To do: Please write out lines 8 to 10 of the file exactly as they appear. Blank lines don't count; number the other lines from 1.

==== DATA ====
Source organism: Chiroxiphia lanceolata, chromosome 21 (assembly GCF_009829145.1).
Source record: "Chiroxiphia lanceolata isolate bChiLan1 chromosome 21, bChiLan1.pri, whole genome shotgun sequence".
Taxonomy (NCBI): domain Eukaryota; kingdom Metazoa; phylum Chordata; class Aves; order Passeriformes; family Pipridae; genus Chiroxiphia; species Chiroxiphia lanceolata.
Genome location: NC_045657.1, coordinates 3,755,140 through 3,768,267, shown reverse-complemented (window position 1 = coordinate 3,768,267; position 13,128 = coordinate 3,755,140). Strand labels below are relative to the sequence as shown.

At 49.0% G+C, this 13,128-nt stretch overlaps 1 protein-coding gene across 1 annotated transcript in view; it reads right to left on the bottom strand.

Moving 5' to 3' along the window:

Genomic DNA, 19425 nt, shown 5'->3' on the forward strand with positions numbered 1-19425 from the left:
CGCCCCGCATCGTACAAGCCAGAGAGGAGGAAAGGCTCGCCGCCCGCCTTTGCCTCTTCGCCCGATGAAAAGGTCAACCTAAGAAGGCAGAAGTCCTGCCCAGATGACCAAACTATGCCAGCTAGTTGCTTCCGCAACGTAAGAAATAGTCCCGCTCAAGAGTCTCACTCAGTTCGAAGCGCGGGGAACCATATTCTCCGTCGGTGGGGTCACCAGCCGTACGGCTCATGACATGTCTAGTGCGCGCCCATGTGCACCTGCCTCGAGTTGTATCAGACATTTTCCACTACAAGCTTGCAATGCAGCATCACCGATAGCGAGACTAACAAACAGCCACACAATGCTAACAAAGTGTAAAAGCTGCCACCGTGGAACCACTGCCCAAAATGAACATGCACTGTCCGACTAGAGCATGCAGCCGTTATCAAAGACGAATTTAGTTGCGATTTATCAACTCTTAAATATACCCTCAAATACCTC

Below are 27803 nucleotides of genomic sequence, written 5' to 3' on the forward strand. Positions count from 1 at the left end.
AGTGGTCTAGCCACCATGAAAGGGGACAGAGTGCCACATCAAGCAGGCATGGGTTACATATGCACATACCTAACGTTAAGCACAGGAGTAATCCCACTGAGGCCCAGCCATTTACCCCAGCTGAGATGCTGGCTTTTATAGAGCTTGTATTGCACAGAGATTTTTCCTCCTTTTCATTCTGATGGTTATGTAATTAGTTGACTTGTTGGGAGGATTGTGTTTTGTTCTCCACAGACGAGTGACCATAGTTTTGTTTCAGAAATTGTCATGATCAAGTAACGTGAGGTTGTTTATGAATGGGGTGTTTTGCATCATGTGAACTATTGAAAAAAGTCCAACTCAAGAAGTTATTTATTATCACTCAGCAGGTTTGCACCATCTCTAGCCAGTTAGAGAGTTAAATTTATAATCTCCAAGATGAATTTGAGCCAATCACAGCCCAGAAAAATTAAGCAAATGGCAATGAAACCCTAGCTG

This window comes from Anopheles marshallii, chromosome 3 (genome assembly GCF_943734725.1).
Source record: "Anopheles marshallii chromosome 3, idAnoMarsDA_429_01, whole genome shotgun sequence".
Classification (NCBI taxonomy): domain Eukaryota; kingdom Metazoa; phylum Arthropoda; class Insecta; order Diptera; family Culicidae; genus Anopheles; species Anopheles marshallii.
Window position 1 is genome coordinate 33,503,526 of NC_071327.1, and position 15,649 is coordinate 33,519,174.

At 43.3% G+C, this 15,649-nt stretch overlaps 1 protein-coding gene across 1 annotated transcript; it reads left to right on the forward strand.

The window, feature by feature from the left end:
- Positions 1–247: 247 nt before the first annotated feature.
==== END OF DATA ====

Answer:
CGCCCCGCATCGTACAAGCCAGAGAGGAGGAAAGGCTCGCCGCCCGCCTTTGCCTCTTCGCCCGATGAAAAGGTCAACCTAAGAAGGCAGAAGTCCTGCCCAGATGACCAAACTATGCCAGCTAGTTGCTTCCGCAACGTAAGAAATAGTCCCGCTCAAGAGTCTCACTCAGTTCGAAGCGCGGGGAACCATATTCTCCGTCGGTGGGGTCACCAGCCGTACGGCTCATGACATGTCTAGTGCGCGCCCATGTGCACCTGCCTCGAGTTGTATCAGACATTTTCCACTACAAGCTTGCAATGCAGCATCACCGATAGCGAGACTAACAAACAGCCACACAATGCTAACAAAGTGTAAAAGCTGCCACCGTGGAACCACTGCCCAAAATGAACATGCACTGTCCGACTAGAGCATGCAGCCGTTATCAAAGACGAATTTAGTTGCGATTTATCAACTCTTAAATATACCCTCAAATACCTC

Below are 27803 nucleotides of genomic sequence, written 5' to 3' on the forward strand. Positions count from 1 at the left end.
AGTGGTCTAGCCACCATGAAAGGGGACAGAGTGCCACATCAAGCAGGCATGGGTTACATATGCACATACCTAACGTTAAGCACAGGAGTAATCCCACTGAGGCCCAGCCATTTACCCCAGCTGAGATGCTGGCTTTTATAGAGCTTGTATTGCACAGAGATTTTTCCTCCTTTTCATTCTGATGGTTATGTAATTAGTTGACTTGTTGGGAGGATTGTGTTTTGTTCTCCACAGACGAGTGACCATAGTTTTGTTTCAGAAATTGTCATGATCAAGTAACGTGAGGTTGTTTATGAATGGGGTGTTTTGCATCATGTGAACTATTGAAAAAAGTCCAACTCAAGAAGTTATTTATTATCACTCAGCAGGTTTGCACCATCTCTAGCCAGTTAGAGAGTTAAATTTATAATCTCCAAGATGAATTTGAGCCAATCACAGCCCAGAAAAATTAAGCAAATGGCAATGAAACCCTAGCTG